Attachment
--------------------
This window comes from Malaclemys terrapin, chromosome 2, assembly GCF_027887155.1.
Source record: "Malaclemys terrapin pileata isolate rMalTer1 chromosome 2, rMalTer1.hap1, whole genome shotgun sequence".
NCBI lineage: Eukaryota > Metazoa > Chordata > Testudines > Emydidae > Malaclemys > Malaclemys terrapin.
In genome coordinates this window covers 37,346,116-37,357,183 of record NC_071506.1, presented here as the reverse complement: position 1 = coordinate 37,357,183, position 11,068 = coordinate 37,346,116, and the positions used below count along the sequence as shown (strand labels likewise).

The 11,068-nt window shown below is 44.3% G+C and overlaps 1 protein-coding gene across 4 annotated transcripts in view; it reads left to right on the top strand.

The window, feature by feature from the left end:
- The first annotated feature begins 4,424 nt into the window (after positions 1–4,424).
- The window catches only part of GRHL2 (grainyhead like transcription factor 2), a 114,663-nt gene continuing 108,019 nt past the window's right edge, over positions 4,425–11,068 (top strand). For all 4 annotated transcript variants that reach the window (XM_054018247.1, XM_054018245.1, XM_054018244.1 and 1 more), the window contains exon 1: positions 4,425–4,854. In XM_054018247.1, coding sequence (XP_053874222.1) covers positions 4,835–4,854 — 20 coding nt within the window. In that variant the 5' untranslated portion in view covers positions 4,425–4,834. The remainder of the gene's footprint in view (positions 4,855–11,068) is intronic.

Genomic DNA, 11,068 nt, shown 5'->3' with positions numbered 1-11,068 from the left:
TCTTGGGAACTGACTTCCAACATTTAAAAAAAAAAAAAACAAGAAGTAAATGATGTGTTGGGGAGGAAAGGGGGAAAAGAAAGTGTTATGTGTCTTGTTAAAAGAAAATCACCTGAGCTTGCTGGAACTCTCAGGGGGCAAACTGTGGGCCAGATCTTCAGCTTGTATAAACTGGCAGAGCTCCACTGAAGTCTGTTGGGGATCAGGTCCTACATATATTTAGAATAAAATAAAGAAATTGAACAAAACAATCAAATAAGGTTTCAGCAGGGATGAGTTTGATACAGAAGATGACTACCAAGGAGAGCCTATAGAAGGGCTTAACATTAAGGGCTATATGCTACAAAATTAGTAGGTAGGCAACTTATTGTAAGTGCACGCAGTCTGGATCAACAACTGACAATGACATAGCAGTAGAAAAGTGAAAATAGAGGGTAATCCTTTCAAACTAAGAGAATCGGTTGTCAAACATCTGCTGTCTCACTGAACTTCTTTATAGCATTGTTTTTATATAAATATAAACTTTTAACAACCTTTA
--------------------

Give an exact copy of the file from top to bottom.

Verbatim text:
This window comes from Malaclemys terrapin, chromosome 2, assembly GCF_027887155.1.
Source record: "Malaclemys terrapin pileata isolate rMalTer1 chromosome 2, rMalTer1.hap1, whole genome shotgun sequence".
NCBI lineage: Eukaryota > Metazoa > Chordata > Testudines > Emydidae > Malaclemys > Malaclemys terrapin.
In genome coordinates this window covers 37,346,116-37,357,183 of record NC_071506.1, presented here as the reverse complement: position 1 = coordinate 37,357,183, position 11,068 = coordinate 37,346,116, and the positions used below count along the sequence as shown (strand labels likewise).

The 11,068-nt window shown below is 44.3% G+C and overlaps 1 protein-coding gene across 4 annotated transcripts in view; it reads left to right on the top strand.

The window, feature by feature from the left end:
- The first annotated feature begins 4,424 nt into the window (after positions 1–4,424).
- The window catches only part of GRHL2 (grainyhead like transcription factor 2), a 114,663-nt gene continuing 108,019 nt past the window's right edge, over positions 4,425–11,068 (top strand). For all 4 annotated transcript variants that reach the window (XM_054018247.1, XM_054018245.1, XM_054018244.1 and 1 more), the window contains exon 1: positions 4,425–4,854. In XM_054018247.1, coding sequence (XP_053874222.1) covers positions 4,835–4,854 — 20 coding nt within the window. In that variant the 5' untranslated portion in view covers positions 4,425–4,834. The remainder of the gene's footprint in view (positions 4,855–11,068) is intronic.

Genomic DNA, 11,068 nt, shown 5'->3' with positions numbered 1-11,068 from the left:
TCTTGGGAACTGACTTCCAACATTTAAAAAAAAAAAAAACAAGAAGTAAATGATGTGTTGGGGAGGAAAGGGGGAAAAGAAAGTGTTATGTGTCTTGTTAAAAGAAAATCACCTGAGCTTGCTGGAACTCTCAGGGGGCAAACTGTGGGCCAGATCTTCAGCTTGTATAAACTGGCAGAGCTCCACTGAAGTCTGTTGGGGATCAGGTCCTACATATATTTAGAATAAAATAAAGAAATTGAACAAAACAATCAAATAAGGTTTCAGCAGGGATGAGTTTGATACAGAAGATGACTACCAAGGAGAGCCTATAGAAGGGCTTAACATTAAGGGCTATATGCTACAAAATTAGTAGGTAGGCAACTTATTGTAAGTGCACGCAGTCTGGATCAACAACTGACAATGACATAGCAGTAGAAAAGTGAAAATAGAGGGTAATCCTTTCAAACTAAGAGAATCGGTTGTCAAACATCTGCTGTCTCACTGAACTTCTTTATAGCATTGTTTTTATATAAATATAAACTTTTAACAACCTTTA